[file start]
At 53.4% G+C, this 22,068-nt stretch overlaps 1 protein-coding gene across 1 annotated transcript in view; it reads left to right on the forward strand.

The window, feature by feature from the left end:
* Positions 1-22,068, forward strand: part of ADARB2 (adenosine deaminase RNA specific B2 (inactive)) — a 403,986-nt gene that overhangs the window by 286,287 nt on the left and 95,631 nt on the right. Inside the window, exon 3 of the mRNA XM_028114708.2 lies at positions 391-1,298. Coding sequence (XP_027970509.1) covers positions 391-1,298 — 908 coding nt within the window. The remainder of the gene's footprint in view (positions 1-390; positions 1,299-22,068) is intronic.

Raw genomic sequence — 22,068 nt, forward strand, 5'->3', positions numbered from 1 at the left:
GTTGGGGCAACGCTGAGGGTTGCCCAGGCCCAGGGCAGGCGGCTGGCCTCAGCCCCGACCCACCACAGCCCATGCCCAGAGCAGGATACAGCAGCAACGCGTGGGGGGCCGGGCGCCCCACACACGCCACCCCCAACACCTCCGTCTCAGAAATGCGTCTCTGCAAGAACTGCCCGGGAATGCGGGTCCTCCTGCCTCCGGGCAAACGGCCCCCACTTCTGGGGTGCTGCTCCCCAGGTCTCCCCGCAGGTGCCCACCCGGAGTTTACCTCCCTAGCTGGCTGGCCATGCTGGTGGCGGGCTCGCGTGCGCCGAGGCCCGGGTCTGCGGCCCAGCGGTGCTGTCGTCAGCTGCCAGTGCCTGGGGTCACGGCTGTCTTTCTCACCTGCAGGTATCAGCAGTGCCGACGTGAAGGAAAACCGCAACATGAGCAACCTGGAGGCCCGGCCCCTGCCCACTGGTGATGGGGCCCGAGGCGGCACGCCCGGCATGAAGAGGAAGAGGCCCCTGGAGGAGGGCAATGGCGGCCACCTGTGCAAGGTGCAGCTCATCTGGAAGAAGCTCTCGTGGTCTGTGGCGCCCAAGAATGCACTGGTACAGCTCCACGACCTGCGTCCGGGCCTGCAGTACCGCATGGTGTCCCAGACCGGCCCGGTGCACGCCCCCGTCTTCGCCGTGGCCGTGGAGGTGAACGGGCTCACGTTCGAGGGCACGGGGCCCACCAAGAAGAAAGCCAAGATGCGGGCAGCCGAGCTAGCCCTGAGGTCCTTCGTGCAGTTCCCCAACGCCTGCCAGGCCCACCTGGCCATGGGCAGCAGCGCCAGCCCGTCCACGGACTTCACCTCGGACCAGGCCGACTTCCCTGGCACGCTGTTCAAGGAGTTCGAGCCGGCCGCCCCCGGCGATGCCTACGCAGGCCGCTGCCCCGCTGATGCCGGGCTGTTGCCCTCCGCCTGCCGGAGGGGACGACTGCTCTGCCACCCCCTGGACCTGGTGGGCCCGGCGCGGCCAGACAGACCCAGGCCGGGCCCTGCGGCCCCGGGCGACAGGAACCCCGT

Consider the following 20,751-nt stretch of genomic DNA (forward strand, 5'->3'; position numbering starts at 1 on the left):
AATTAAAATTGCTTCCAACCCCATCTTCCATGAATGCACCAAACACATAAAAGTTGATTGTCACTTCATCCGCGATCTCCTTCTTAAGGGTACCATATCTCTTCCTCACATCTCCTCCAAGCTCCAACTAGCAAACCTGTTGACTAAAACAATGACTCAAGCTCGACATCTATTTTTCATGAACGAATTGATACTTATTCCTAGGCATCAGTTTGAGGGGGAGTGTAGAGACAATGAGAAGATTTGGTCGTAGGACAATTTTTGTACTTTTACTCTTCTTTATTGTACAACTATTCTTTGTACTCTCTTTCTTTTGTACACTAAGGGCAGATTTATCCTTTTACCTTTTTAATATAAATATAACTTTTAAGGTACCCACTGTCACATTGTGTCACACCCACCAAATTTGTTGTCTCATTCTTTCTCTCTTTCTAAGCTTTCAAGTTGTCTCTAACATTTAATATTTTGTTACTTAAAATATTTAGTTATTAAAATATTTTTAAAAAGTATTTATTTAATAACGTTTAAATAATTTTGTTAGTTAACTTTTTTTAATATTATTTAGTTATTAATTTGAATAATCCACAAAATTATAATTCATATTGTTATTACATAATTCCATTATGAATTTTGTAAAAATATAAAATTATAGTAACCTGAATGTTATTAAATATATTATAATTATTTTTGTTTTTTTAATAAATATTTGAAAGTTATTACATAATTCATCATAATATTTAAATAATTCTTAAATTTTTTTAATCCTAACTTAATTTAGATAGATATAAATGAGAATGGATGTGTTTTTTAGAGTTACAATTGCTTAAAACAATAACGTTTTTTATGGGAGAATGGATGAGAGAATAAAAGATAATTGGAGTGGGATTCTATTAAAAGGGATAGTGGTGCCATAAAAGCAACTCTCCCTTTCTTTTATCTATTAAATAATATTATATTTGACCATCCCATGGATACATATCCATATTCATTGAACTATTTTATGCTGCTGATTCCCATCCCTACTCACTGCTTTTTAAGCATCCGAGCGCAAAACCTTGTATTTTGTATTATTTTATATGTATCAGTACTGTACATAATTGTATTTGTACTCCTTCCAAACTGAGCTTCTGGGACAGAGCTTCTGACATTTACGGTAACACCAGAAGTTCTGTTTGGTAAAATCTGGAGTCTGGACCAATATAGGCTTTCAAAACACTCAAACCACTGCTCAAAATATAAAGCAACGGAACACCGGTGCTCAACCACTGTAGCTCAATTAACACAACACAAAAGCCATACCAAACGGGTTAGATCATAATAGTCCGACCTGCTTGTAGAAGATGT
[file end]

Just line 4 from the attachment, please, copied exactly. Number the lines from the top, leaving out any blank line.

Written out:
Raw genomic sequence — 22,068 nt, forward strand, 5'->3', positions numbered from 1 at the left: